Vet, 97, Booted From Retirement Home Into Shelter For Ukulele Playing, Other 'Disturbances'

07/21/2014 06:16 pm ET | Updated Aug 01, 2014

At 97, James Farrell doesn’t need much. Just a safe place to play his ukulele and tell the occasional battlefield story.

But the three-time war veteran nearly lost out on reveling in these pastimes after getting kicked out of his Napa Valley retirement home and turning to a homeless shelter for lack of a better option, according to the Napa Valley Register.

james farrell

According to the Register, Farrell’s lease was terminated at the Redwood Retirement Residence in Napa, California, on July 6 because of a $1,500 cleaning bill he racked up, which nearly wiped out his savings. He was also told that his singing would “disrupt” others, according to the news outlet.

"Management would stop me and say these words: 'Go back to your room!' Like a kid," Farrell told CBS San Francisco."No more."

He stayed at a local motel for a few nights and at first, was told he wouldn’t be able to move into Piner’s Nursing Home until Aug. 1, after the next installment of his Social Security and veteran’s pensions would’ve come through.

So, Farrell, who served in World War II and the Korean and Vietnam Wars spent three nights at Napa’s Hope Resource Center, a homeless shelter that requires residents to be sober and to leave the premises daily from 8 a.m. to 5 p.m.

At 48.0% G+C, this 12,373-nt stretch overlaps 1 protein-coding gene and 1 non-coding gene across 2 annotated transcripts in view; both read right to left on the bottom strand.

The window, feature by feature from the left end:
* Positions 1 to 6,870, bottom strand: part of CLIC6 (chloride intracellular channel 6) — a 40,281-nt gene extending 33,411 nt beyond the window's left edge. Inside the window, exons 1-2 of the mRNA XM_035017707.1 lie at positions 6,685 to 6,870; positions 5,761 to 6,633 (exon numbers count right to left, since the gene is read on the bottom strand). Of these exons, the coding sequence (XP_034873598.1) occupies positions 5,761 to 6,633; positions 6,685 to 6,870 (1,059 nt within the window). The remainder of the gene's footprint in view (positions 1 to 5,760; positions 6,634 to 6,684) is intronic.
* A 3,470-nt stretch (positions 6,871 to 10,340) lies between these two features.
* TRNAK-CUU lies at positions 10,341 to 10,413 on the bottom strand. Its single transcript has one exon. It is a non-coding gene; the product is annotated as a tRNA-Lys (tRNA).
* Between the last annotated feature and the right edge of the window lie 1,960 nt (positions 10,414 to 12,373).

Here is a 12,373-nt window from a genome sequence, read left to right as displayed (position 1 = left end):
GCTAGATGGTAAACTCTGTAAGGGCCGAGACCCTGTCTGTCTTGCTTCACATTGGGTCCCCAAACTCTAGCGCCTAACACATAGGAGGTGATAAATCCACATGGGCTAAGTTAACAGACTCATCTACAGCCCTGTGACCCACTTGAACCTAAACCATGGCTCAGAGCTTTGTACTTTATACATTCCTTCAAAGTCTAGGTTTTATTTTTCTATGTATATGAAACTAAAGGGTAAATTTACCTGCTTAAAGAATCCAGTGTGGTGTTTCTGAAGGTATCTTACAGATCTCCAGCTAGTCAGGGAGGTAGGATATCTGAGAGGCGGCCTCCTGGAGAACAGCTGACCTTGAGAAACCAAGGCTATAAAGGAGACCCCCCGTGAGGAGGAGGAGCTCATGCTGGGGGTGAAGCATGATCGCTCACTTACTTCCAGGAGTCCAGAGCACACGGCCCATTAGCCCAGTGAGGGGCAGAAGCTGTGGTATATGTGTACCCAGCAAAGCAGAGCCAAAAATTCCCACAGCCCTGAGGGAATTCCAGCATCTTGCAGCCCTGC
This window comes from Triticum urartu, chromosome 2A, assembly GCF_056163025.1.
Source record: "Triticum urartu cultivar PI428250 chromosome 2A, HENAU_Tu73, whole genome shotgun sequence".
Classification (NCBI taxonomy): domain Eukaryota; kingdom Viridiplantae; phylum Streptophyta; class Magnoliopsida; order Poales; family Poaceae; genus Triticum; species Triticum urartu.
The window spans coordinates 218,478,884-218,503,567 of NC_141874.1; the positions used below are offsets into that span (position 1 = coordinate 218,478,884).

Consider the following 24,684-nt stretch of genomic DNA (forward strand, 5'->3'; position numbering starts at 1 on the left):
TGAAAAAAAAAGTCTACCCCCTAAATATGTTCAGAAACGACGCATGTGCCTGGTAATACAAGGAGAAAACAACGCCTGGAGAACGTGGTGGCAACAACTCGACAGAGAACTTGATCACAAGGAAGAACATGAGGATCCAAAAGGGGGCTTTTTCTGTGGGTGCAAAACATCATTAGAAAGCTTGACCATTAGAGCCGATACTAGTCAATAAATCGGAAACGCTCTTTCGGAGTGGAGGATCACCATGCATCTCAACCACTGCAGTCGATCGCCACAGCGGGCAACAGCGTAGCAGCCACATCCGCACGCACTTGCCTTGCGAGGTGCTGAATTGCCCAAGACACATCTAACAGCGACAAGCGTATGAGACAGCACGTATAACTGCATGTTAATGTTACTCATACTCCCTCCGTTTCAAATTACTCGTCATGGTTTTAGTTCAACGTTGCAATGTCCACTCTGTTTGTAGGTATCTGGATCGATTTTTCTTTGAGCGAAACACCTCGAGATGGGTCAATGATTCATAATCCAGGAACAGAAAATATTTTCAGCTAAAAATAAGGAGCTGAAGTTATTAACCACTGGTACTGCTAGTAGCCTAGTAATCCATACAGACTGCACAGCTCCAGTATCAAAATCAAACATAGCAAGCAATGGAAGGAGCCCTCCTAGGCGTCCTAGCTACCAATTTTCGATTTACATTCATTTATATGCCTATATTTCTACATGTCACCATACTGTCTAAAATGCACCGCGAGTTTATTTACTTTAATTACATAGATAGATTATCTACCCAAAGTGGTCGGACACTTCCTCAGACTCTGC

Thanks to an anonymous donor, Farrell was able to move into Piner’s on Friday. Supporters are now raising funds to make sure he can stay in his new home. As of Monday afternoon, the campaign had collected $1,000. He hopes to get $2,500.

While vet homelessness is on the decline, experts say that cases like, Farrell's, are likely to continue to fall through the cracks even after the VA declares vet homelessness “over.”

On one night in January last year, 57,849 Veterans were homeless –- a 24 percent drop from 2010, according to the Department of Housing and Urban Development.

The VA has set 2015 as its target to end vet homelessness once and for all.

But advocates aren’t so sure that that goal is feasible.

"Just because the VA says it's over, doesn't mean it is. We're still seeing plenty of need," Steve Peck, president of the U.S. Veterans Initiative, told Military.com.

The “need” Farrell is experiencing is one never saw coming.

“It’s not where he thought he’d end up, that’s for sure,” Carol Eldridge, Farrell’s friend, told the Napa Valley Register. “Fought three wars, worked all sorts of different jobs his whole life -- and all he wants to do is to sing and perform for people.”

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